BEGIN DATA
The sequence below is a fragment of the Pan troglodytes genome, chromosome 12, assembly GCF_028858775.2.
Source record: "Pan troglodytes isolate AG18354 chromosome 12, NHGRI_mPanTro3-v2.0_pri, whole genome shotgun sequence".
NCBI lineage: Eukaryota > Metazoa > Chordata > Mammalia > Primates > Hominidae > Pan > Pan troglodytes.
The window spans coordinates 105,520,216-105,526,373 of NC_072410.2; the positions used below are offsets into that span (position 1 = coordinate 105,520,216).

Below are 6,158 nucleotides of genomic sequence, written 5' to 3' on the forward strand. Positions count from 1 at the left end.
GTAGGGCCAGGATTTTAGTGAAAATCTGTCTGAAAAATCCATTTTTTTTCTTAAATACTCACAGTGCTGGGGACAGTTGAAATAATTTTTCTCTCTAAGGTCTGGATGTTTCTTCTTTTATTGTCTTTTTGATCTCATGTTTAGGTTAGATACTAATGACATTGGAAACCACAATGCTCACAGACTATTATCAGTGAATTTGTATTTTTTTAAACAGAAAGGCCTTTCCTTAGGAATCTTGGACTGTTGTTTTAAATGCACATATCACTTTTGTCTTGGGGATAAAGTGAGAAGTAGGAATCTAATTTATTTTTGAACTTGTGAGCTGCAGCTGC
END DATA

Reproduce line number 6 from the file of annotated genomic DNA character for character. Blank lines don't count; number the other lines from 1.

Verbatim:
GTAGGGCCAGGATTTTAGTGAAAATCTGTCTGAAAAATCCATTTTTTTTCTTAAATACTCACAGTGCTGGGGACAGTTGAAATAATTTTTCTCTCTAAGGTCTGGATGTTTCTTCTTTTATTGTCTTTTTGATCTCATGTTTAGGTTAGATACTAATGACATTGGAAACCACAATGCTCACAGACTATTATCAGTGAATTTGTATTTTTTTAAACAGAAAGGCCTTTCCTTAGGAATCTTGGACTGTTGTTTTAAATGCACATATCACTTTTGTCTTGGGGATAAAGTGAGAAGTAGGAATCTAATTTATTTTTGAACTTGTGAGCTGCAGCTGC